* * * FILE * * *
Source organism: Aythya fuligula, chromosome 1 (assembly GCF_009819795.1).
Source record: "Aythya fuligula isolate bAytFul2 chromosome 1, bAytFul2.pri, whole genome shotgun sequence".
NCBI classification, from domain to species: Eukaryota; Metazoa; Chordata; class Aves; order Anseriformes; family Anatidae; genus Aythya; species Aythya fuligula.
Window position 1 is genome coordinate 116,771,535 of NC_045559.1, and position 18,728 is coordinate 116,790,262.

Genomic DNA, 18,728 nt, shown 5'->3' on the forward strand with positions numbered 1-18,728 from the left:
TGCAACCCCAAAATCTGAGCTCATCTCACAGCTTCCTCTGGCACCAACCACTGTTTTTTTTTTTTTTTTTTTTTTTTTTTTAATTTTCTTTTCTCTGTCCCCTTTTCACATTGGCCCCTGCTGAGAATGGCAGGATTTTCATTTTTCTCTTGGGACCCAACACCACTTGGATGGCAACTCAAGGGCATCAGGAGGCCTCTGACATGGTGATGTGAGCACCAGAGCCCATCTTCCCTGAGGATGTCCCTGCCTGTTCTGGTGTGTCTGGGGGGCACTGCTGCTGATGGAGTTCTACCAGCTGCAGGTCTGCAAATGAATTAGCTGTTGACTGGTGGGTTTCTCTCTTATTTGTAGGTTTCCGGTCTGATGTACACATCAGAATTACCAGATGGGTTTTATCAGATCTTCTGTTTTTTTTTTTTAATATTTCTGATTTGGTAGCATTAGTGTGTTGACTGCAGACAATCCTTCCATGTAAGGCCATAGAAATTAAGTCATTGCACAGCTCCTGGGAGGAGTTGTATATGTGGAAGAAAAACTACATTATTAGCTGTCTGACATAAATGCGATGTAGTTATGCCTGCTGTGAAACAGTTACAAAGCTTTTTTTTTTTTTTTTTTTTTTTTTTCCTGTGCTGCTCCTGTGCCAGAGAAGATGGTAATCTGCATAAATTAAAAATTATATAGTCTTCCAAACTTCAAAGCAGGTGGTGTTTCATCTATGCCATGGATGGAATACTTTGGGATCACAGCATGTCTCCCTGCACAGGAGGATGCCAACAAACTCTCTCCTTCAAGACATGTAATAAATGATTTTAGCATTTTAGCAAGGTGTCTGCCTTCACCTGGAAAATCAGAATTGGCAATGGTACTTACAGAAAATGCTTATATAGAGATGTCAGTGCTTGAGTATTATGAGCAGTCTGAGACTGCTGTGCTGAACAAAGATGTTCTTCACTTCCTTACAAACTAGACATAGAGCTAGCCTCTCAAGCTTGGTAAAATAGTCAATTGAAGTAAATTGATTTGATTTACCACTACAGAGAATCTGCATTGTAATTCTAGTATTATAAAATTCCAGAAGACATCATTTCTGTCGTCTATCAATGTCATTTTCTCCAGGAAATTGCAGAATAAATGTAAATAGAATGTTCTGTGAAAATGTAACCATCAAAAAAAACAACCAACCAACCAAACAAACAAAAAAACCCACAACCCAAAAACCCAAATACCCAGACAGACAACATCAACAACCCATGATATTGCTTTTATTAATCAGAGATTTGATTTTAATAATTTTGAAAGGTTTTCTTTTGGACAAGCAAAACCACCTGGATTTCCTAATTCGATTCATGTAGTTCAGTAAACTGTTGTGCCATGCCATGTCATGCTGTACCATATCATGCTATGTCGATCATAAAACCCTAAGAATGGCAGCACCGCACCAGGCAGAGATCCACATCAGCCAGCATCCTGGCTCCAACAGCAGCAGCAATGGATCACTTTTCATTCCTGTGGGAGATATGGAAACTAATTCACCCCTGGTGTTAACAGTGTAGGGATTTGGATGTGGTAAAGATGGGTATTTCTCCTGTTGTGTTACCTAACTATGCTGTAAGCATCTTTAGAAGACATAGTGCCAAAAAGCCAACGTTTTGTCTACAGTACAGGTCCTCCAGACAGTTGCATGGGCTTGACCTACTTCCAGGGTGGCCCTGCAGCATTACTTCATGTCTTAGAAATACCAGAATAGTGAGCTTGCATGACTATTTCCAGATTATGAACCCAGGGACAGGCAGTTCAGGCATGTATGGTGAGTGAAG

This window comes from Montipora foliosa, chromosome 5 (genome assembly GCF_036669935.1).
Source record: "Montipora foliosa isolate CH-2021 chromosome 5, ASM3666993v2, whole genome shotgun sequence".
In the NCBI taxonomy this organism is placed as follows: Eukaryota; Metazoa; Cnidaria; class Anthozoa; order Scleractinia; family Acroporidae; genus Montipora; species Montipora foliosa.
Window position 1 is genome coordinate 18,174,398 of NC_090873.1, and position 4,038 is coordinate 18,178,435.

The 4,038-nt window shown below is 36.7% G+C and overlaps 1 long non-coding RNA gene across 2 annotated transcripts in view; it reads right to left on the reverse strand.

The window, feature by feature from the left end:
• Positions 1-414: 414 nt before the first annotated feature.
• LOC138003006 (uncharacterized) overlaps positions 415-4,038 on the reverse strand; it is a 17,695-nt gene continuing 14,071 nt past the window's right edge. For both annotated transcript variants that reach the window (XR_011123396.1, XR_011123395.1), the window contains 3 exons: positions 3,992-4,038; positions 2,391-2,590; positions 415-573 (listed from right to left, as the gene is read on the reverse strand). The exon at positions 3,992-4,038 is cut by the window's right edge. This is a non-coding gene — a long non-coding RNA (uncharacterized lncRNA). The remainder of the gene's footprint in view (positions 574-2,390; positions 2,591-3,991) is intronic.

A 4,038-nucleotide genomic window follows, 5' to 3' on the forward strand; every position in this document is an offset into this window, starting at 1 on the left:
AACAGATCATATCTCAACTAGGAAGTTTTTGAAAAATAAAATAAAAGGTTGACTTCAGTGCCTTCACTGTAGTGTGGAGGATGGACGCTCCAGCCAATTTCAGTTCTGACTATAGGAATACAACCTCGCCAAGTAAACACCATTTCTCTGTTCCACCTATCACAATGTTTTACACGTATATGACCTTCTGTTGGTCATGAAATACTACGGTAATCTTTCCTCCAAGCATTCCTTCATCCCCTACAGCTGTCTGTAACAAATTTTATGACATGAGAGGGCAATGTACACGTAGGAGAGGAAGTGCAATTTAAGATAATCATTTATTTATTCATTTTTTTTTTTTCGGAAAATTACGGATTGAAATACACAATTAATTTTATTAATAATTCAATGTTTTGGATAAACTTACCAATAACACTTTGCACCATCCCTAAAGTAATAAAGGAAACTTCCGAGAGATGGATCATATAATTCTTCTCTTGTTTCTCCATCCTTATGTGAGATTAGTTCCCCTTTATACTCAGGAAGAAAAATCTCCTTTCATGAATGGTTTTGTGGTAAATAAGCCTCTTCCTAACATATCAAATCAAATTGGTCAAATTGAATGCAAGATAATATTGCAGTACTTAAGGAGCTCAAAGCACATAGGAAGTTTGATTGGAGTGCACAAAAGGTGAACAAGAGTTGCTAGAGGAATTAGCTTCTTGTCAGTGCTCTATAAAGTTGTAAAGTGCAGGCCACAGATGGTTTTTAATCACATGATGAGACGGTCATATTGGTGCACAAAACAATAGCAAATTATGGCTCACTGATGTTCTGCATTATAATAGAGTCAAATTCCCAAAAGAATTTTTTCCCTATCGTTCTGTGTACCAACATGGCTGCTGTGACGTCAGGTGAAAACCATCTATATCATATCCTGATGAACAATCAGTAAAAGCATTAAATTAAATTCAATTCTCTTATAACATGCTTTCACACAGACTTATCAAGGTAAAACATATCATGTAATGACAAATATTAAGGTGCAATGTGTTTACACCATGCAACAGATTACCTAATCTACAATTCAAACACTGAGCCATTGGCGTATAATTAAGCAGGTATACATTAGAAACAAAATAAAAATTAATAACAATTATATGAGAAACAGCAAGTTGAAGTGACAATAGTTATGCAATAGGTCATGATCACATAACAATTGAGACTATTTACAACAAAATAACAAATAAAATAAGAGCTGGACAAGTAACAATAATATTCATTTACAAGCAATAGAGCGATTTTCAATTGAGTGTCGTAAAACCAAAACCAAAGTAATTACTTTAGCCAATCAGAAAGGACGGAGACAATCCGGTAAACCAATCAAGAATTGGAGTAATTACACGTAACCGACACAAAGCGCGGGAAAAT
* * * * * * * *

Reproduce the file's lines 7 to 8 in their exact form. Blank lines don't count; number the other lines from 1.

This window comes from Montipora foliosa, chromosome 5 (genome assembly GCF_036669935.1).
Source record: "Montipora foliosa isolate CH-2021 chromosome 5, ASM3666993v2, whole genome shotgun sequence".